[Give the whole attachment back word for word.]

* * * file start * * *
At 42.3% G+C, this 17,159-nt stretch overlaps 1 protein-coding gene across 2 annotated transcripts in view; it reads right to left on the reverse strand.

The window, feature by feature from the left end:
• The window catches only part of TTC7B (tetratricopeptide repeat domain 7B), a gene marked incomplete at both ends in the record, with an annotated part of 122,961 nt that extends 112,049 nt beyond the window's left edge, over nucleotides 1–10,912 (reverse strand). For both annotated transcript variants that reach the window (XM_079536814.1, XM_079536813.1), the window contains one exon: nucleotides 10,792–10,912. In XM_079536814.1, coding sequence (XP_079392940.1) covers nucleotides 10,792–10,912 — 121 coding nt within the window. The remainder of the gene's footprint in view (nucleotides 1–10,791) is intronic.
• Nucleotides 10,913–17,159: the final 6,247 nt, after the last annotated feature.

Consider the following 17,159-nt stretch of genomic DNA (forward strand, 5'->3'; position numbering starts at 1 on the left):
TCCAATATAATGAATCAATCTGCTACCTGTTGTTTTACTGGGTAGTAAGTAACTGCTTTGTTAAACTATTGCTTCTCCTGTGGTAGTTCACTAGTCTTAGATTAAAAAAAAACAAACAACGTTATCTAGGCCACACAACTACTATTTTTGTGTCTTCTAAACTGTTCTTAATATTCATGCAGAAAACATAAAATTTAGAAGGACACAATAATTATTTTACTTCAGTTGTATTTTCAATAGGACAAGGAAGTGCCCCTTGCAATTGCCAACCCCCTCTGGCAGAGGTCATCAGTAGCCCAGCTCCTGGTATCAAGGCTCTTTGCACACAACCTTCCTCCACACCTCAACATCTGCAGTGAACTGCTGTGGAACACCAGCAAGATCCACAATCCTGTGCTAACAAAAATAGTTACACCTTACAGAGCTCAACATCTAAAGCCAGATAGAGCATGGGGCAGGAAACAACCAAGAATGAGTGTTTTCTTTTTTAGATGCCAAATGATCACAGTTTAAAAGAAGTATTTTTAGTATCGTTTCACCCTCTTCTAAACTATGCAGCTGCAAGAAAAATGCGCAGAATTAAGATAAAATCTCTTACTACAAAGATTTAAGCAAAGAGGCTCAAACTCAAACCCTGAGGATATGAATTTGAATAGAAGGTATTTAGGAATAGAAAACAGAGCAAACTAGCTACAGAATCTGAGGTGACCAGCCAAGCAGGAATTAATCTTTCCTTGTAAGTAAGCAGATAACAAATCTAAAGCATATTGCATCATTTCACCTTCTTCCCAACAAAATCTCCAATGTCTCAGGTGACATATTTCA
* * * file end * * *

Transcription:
At 42.3% G+C, this 17,159-nt stretch overlaps 1 protein-coding gene across 2 annotated transcripts in view; it reads right to left on the reverse strand.

The window, feature by feature from the left end:
• The window catches only part of TTC7B (tetratricopeptide repeat domain 7B), a gene marked incomplete at both ends in the record, with an annotated part of 122,961 nt that extends 112,049 nt beyond the window's left edge, over nucleotides 1–10,912 (reverse strand). For both annotated transcript variants that reach the window (XM_079536814.1, XM_079536813.1), the window contains one exon: nucleotides 10,792–10,912. In XM_079536814.1, coding sequence (XP_079392940.1) covers nucleotides 10,792–10,912 — 121 coding nt within the window. The remainder of the gene's footprint in view (nucleotides 1–10,791) is intronic.
• Nucleotides 10,913–17,159: the final 6,247 nt, after the last annotated feature.

Consider the following 17,159-nt stretch of genomic DNA (forward strand, 5'->3'; position numbering starts at 1 on the left):
TCCAATATAATGAATCAATCTGCTACCTGTTGTTTTACTGGGTAGTAAGTAACTGCTTTGTTAAACTATTGCTTCTCCTGTGGTAGTTCACTAGTCTTAGATTAAAAAAAAACAAACAACGTTATCTAGGCCACACAACTACTATTTTTGTGTCTTCTAAACTGTTCTTAATATTCATGCAGAAAACATAAAATTTAGAAGGACACAATAATTATTTTACTTCAGTTGTATTTTCAATAGGACAAGGAAGTGCCCCTTGCAATTGCCAACCCCCTCTGGCAGAGGTCATCAGTAGCCCAGCTCCTGGTATCAAGGCTCTTTGCACACAACCTTCCTCCACACCTCAACATCTGCAGTGAACTGCTGTGGAACACCAGCAAGATCCACAATCCTGTGCTAACAAAAATAGTTACACCTTACAGAGCTCAACATCTAAAGCCAGATAGAGCATGGGGCAGGAAACAACCAAGAATGAGTGTTTTCTTTTTTAGATGCCAAATGATCACAGTTTAAAAGAAGTATTTTTAGTATCGTTTCACCCTCTTCTAAACTATGCAGCTGCAAGAAAAATGCGCAGAATTAAGATAAAATCTCTTACTACAAAGATTTAAGCAAAGAGGCTCAAACTCAAACCCTGAGGATATGAATTTGAATAGAAGGTATTTAGGAATAGAAAACAGAGCAAACTAGCTACAGAATCTGAGGTGACCAGCCAAGCAGGAATTAATCTTTCCTTGTAAGTAAGCAGATAACAAATCTAAAGCATATTGCATCATTTCACCTTCTTCCCAACAAAATCTCCAATGTCTCAGGTGACATATTTCA